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The History of Your Home

Amidst the hustle and bustle of our everyday lives, we rarely stop to think about the modern conveniences that make our lives so much easier. We flip a switch, and the lights come on; we turn a knob, and hot water comes out of the tap—but have you ever stopped to wonder how these things came to be? In this blog series, we'll be taking a short journey through the history of some of the most common items in our homes. We'll start with heating.

The History of Home Heating

The first recorded use of fire for warmth dates back to 300,000 BC when early humans built fires inside caves for warmth. By 1000 BC, the Greeks and Romans were using rudimentary furnaces to heat their homes. These furnaces consisted of a firebox where wood or coal was burned and a flue that carried the smoke away. It wasn't until the 18th century that home heating began to resemble what we know today.

In 1709, a London inventor named Matthew Boulton Patent received a patent for his "stove." This stove was an updated version of the Roman furnace and was used to heat entire rooms rather than just one area. The stove was so popular that by 1800 there were 30,000 of them in use in England alone.

The next big breakthrough in home heating came in 1885 with the invention of the forced-air furnace. This type of furnace used a blower to force air over hot coils and into the home. The benefits of this design were twofold: it allowed homes to be heated more evenly, and it reduced fuel consumption by 30%.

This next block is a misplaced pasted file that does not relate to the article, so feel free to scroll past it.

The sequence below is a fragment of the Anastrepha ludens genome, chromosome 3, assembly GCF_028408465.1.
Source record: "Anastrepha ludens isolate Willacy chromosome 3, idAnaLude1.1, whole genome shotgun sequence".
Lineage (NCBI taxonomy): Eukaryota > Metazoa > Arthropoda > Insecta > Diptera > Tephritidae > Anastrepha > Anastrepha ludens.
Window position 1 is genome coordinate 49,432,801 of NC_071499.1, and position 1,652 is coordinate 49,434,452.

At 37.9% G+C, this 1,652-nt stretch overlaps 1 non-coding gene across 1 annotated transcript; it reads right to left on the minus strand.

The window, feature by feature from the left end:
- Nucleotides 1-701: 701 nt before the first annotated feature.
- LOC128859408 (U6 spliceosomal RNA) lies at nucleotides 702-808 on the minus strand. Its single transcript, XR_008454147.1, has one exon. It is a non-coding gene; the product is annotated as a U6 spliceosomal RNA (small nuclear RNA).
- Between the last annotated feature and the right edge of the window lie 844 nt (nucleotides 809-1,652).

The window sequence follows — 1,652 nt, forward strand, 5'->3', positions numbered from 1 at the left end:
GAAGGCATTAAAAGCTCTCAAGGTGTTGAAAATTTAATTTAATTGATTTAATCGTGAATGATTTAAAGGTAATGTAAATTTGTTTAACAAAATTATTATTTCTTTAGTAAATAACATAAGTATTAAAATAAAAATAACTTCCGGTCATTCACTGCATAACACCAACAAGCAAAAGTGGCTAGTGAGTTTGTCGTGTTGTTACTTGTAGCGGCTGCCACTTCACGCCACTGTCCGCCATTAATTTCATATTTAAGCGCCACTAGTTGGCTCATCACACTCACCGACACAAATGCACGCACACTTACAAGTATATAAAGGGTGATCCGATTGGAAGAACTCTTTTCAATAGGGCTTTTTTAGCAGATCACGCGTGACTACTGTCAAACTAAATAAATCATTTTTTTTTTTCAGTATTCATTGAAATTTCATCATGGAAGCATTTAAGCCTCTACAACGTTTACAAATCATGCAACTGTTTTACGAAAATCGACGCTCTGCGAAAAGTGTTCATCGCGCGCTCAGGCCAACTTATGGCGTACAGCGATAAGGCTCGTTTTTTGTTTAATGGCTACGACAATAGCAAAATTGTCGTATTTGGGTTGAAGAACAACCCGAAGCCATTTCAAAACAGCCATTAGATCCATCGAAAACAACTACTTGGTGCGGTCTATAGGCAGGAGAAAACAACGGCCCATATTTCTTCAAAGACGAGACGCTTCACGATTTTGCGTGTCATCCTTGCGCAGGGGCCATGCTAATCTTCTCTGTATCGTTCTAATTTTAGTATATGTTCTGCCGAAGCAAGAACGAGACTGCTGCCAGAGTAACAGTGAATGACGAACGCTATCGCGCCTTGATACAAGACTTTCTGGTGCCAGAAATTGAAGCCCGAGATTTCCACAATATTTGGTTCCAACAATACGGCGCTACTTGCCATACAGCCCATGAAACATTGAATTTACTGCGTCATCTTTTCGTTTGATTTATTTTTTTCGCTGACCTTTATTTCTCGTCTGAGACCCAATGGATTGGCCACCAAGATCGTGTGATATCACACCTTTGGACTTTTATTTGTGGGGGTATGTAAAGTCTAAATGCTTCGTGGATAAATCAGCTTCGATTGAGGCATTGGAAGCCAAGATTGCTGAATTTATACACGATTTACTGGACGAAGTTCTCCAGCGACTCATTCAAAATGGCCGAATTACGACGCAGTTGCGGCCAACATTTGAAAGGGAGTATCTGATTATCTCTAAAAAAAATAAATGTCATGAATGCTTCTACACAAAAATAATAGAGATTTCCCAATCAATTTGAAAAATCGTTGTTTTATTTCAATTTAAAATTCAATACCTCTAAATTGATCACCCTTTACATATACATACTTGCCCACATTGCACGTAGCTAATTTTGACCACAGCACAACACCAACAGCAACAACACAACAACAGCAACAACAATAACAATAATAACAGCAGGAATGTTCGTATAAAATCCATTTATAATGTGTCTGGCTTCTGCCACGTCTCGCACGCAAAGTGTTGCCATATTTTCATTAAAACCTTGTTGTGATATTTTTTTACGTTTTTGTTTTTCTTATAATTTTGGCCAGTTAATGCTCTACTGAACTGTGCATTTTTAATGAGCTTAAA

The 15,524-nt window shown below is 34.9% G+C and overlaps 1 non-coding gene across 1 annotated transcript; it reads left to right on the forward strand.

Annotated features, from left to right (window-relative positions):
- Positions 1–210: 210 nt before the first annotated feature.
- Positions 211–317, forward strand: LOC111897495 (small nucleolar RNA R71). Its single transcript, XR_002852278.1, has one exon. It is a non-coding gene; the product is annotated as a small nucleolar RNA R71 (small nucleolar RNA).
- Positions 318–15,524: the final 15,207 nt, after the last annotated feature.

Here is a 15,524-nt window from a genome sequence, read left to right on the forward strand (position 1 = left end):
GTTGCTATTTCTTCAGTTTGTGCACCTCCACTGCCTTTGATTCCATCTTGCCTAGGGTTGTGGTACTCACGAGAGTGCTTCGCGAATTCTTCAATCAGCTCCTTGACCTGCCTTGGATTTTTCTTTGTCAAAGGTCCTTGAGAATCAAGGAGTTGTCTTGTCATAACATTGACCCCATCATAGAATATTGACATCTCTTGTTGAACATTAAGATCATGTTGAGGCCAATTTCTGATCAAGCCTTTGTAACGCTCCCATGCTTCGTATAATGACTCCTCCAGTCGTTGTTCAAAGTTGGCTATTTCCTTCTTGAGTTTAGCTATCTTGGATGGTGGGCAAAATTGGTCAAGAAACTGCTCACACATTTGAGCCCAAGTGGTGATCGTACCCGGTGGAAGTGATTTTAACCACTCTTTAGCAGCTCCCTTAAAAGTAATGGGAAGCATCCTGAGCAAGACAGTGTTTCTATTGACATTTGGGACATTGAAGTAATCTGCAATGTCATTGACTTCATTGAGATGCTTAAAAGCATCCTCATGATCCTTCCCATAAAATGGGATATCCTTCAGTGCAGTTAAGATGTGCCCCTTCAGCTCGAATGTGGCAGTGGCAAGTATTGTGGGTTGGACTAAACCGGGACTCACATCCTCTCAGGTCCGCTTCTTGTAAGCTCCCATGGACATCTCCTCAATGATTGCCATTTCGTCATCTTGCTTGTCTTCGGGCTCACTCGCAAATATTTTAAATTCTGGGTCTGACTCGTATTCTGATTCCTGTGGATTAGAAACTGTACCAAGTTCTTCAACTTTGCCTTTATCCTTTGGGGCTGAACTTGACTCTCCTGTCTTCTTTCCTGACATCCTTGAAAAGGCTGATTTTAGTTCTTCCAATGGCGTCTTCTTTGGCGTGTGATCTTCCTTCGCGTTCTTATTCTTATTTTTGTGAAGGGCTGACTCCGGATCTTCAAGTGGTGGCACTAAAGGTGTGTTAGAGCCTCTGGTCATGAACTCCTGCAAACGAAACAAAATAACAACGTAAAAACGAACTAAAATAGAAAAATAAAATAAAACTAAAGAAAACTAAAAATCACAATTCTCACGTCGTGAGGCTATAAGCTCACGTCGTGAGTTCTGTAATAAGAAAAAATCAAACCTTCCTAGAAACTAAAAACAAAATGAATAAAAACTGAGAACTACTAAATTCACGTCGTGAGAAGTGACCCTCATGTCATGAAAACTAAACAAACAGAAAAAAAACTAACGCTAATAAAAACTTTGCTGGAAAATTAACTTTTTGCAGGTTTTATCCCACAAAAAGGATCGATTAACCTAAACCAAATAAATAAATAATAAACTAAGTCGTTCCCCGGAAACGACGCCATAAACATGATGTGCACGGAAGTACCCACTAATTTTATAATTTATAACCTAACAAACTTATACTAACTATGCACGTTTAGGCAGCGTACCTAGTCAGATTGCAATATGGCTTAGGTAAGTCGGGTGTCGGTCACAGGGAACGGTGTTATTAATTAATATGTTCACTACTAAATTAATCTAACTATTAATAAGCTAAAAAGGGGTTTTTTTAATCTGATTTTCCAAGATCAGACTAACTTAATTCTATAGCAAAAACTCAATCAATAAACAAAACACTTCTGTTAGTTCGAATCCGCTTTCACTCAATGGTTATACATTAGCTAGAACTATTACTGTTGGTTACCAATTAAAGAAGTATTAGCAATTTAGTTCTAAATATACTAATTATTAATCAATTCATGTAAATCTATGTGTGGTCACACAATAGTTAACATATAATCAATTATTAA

Today, most homes are heated by forced-air furnaces that run on natural gas or oil. Electric furnaces are also becoming increasingly popular as they are more efficient than their gas-powered counterparts. No matter how you heat your home, be thankful you don't have to do it with a wood-burning stove!

The History of Plumbing

The first evidence of plumbing dates all the way back to 4000 BCE with the Minoans on the island of Crete. They used lead pipes to transport water to their cities. By 1000 BCE, the Ancient Greeks were using clay pipes to bring water to their homes. The Roman civilization made significant advances in plumbing technology and is credited with bringing running water and public baths to Europe and North Africa.

It wasn't until the late 1600s that plumbing began to appear in American homes in any meaningful way. This was due in large part to English colonists who brought their knowledge of plumbing with them when they settled on the East Coast. By the early 1800s, more Americans were installing indoor plumbing in their homes as cities began to grow and new inventions made plumbing more accessible and affordable.

The History of Water Heaters

While indoor plumbing was becoming more common in American homes, there was still one major problem: how to heat water for bathing. It wasn't until 1868 that English inventor Sir William Siemens created a design for the first internal combustion engine, which ultimately led to the development of the first gas-powered water heater. In 1889, an American named Edwin RU Ruud patented his own design for a storage tank-type water heater, which quickly became the preferred type of water heater in America thanks to its efficiency and reliability. Electric water heaters soon followed, becoming increasingly popular in rural areas where natural gas wasn't readily available.

The next time you go to change the temperature on your thermostat or open a faucet so hot water can flow out, think about where these simple luxuries originated.